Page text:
Philosophy of action (5cr)
- 2014-02-17 - 2014-05-30
- Tue. 15:00-17:30
- Room 401, Fac. Filosofia, UB
The purpose of the course will be to critically examine philosophical issues around the concept of intentional action, such as whether it requires having, or believing we have, reasons to act, or whether practical reasoning is a way of considering the reasons we have to form certain intentions. We will examine contemporary neo-Humean theories of motivation, standard versions of decision theory, and most common non-Humean accounts of intentional action.
The course does not presuppose any previous familiarity with the topic.
1 Humean theories of motivation.
2 Motivating and normative reasons
3 Having a reason and acting for a reason
4 The rationalistic conception of motivation
5 The teleology of intentional action
6 Intentional Action and Practical Rationality
There will be 15 sessions of a weekly seminar –about 2 hours each one. Each week there will be either a lecture-style presentation, or a seminar in which specific assigned reading will be discussed.
Participants will be asked to introduce at least one of the seminar discussions, and to write one critical essay of between 2000 and 4000 words length, on a relevant question to be agreed with the teacher, who will also be available for advice on essay plans. The language of the essay can be Catalan, Spanish or English.
Anscombe, G. E. M., 1957, Intention, Ithaca: Cornell University Press.
Bratman, M., 1987, Intention, Plans, and Practical Reason, Cambridge, Mass.: Harvard University Press.
Broome, 2013: Rationality Through Reasoning. Oxford, Blackwell.
Davidson, D. “Actions, Reasons and Causes”, in his Essays on Actions and Events, Oxford: Clarendon.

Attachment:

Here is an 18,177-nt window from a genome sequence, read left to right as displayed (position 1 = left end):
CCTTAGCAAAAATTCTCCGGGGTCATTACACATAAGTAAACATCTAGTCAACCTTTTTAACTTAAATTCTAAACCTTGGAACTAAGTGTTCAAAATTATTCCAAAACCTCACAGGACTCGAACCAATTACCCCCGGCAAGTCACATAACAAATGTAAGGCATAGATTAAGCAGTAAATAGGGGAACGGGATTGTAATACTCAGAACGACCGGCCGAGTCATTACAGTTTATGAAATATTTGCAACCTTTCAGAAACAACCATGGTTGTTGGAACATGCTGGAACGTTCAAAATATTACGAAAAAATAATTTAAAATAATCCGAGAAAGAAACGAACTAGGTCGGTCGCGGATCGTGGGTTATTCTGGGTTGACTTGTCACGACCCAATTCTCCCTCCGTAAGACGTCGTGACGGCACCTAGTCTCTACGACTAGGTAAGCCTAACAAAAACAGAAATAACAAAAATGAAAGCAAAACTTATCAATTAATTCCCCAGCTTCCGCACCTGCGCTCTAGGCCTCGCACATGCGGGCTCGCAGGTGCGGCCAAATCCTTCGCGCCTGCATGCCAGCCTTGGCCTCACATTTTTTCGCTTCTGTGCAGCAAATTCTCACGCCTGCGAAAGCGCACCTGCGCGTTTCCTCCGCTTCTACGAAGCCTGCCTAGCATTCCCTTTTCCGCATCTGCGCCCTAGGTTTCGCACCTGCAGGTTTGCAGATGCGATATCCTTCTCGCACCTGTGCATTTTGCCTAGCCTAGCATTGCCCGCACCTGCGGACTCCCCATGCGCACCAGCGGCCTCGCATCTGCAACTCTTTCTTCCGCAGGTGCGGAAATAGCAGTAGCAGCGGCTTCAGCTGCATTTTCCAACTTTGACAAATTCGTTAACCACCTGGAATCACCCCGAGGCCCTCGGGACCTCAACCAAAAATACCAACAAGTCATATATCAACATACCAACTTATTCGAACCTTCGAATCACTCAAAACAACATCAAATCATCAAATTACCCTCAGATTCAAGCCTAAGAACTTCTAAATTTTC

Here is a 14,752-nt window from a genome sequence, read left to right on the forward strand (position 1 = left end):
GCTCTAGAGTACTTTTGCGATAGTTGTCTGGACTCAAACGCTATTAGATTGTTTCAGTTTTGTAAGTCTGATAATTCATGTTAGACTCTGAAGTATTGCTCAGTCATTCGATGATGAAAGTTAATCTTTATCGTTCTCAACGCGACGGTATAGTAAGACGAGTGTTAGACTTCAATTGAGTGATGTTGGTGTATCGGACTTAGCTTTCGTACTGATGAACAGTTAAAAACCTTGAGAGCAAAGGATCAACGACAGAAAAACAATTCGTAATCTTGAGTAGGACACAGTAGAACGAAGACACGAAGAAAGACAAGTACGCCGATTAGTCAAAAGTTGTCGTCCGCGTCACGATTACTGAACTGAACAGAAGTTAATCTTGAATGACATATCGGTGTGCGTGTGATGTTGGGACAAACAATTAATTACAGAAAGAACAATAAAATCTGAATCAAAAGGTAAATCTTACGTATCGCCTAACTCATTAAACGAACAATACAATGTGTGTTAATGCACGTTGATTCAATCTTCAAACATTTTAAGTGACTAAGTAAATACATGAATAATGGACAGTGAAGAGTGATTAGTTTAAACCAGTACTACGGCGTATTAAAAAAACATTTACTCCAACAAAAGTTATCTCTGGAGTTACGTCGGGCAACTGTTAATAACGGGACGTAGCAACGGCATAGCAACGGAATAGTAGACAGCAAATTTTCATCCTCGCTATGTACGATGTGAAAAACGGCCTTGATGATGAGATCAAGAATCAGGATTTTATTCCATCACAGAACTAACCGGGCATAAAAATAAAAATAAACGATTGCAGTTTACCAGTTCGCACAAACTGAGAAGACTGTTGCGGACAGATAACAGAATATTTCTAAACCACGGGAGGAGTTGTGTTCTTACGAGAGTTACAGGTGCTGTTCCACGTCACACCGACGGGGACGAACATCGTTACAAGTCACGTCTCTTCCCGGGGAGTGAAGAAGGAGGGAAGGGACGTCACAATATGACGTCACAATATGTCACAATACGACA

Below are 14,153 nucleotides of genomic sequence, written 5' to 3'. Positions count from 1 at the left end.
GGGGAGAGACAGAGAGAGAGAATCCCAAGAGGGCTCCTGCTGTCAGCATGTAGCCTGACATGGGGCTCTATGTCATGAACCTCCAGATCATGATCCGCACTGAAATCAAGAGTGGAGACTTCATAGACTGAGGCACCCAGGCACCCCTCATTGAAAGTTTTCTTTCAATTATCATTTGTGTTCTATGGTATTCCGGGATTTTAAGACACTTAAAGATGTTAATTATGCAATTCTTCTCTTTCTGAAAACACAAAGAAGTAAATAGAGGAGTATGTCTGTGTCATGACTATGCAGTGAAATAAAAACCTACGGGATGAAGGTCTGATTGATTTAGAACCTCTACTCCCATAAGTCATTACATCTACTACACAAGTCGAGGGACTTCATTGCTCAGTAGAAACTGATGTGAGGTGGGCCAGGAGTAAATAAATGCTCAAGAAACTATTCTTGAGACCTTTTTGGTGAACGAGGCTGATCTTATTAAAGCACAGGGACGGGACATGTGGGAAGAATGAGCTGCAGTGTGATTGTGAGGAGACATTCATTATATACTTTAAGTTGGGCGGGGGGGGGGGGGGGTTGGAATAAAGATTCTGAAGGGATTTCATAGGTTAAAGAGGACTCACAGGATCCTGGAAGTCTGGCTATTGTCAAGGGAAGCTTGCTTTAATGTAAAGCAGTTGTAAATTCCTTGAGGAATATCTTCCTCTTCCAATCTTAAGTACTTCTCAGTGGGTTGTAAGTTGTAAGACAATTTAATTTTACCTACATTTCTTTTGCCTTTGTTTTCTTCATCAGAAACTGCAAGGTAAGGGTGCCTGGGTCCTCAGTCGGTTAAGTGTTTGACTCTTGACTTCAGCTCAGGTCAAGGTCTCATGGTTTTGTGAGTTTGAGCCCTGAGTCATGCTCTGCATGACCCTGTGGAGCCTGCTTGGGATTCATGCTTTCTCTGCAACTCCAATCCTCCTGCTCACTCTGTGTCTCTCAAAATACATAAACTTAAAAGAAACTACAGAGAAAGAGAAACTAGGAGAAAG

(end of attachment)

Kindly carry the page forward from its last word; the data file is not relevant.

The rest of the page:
Davidson, D. “Intending”, in his Essays on Actions and Events, Oxford: Clarendon.
Dreier, James (ed.), 2006: Contemporary Debates in Moral Theory, Oxford: Blackwell.
Hume, D., 1978, A Treatise of Human Nature, second edition, L. A. Selby-Bigge and P. H. Niditch (eds.), Oxford: Clarendon Press.
Kolnai, A. 1962: ‘Deliberation is of Ends’. Proceedings of the Aristotelian Society, 62, pp. 195–218.
Nagel, T., 1978, The Possibility of Altruism, Princeton: Princeton University Press.
O’Connor, T. & Sandis, C. (eds.), 2012: A Companion to the Philosophy of Action, Oxford: OUP.
Scanlon, T. M., 1998, What We Owe to Each Other, Cambridge, Mass.: Harvard University Press.
Setiya, Kieran, 2010: Reasons without Rationalism, Princeton: Princeton UP.
Setiya, Kieran (ed.), 2011: Internal Reasons: Contemporary Readings, Cambridge, Mass.: MIT Press.
Setiya, Kieran, 2013: Knowing Right From Wrong, Oxford: OUP.
Smith, M., 1987, “The Humean Theory of Motivation”, Mind 96: 36-61.
Smith, M., 2004, “Humean Rationality” in Mele and Rawling (edits.), The Oxford Handbook of Rationality, Oxford: Oxford University Press.
Schroeder, Mark, 2010: Slaves of Passions, Oxford: OUP.
Schroeder, Mark, 2010: Being For, Oxford: OUP.
Thompson, M. 2008, Life and Action, Cambridge: Harvard University Press.
Wiggins, D., 1987, “Deliberation and Practical Reason”, in his Needs, Values, Truth, Oxford: Blackwell.
Williams, B., 1981, “Internal and External Reasons”, in his Moral Luck, Cambridge: Cambridge University Press.
Wittgenstein, L., 1958, Philosophical Investigations, Oxford: Basil Blackwell.